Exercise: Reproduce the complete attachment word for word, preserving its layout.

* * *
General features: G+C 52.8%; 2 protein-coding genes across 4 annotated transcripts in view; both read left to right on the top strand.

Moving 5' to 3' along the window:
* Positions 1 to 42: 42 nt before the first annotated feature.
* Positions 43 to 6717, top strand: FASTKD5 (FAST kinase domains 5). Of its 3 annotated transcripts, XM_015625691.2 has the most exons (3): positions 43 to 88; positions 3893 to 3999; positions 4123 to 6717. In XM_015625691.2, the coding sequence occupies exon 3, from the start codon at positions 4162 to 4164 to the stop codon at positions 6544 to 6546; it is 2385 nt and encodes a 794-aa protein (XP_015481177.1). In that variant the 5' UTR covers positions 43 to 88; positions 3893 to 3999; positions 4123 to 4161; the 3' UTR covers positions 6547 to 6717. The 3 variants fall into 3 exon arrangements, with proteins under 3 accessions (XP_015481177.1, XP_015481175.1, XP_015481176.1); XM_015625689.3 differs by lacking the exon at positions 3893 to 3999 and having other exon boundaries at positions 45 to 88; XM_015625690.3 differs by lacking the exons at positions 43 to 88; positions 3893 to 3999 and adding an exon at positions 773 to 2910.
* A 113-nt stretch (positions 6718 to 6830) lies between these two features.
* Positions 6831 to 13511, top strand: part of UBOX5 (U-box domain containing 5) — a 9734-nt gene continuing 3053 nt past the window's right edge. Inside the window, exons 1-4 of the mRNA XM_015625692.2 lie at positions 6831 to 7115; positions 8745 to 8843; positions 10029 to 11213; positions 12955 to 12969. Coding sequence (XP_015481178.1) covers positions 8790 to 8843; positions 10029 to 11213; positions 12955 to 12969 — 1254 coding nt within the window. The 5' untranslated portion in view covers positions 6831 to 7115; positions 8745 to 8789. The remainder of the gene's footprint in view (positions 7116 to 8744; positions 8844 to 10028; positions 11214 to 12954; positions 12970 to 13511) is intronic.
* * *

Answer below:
General features: G+C 52.8%; 2 protein-coding genes across 4 annotated transcripts in view; both read left to right on the top strand.

Moving 5' to 3' along the window:
* Positions 1 to 42: 42 nt before the first annotated feature.
* Positions 43 to 6717, top strand: FASTKD5 (FAST kinase domains 5). Of its 3 annotated transcripts, XM_015625691.2 has the most exons (3): positions 43 to 88; positions 3893 to 3999; positions 4123 to 6717. In XM_015625691.2, the coding sequence occupies exon 3, from the start codon at positions 4162 to 4164 to the stop codon at positions 6544 to 6546; it is 2385 nt and encodes a 794-aa protein (XP_015481177.1). In that variant the 5' UTR covers positions 43 to 88; positions 3893 to 3999; positions 4123 to 4161; the 3' UTR covers positions 6547 to 6717. The 3 variants fall into 3 exon arrangements, with proteins under 3 accessions (XP_015481177.1, XP_015481175.1, XP_015481176.1); XM_015625689.3 differs by lacking the exon at positions 3893 to 3999 and having other exon boundaries at positions 45 to 88; XM_015625690.3 differs by lacking the exons at positions 43 to 88; positions 3893 to 3999 and adding an exon at positions 773 to 2910.
* A 113-nt stretch (positions 6718 to 6830) lies between these two features.
* Positions 6831 to 13511, top strand: part of UBOX5 (U-box domain containing 5) — a 9734-nt gene continuing 3053 nt past the window's right edge. Inside the window, exons 1-4 of the mRNA XM_015625692.2 lie at positions 6831 to 7115; positions 8745 to 8843; positions 10029 to 11213; positions 12955 to 12969. Coding sequence (XP_015481178.1) covers positions 8790 to 8843; positions 10029 to 11213; positions 12955 to 12969 — 1254 coding nt within the window. The 5' untranslated portion in view covers positions 6831 to 7115; positions 8745 to 8789. The remainder of the gene's footprint in view (positions 7116 to 8744; positions 8844 to 10028; positions 11214 to 12954; positions 12970 to 13511) is intronic.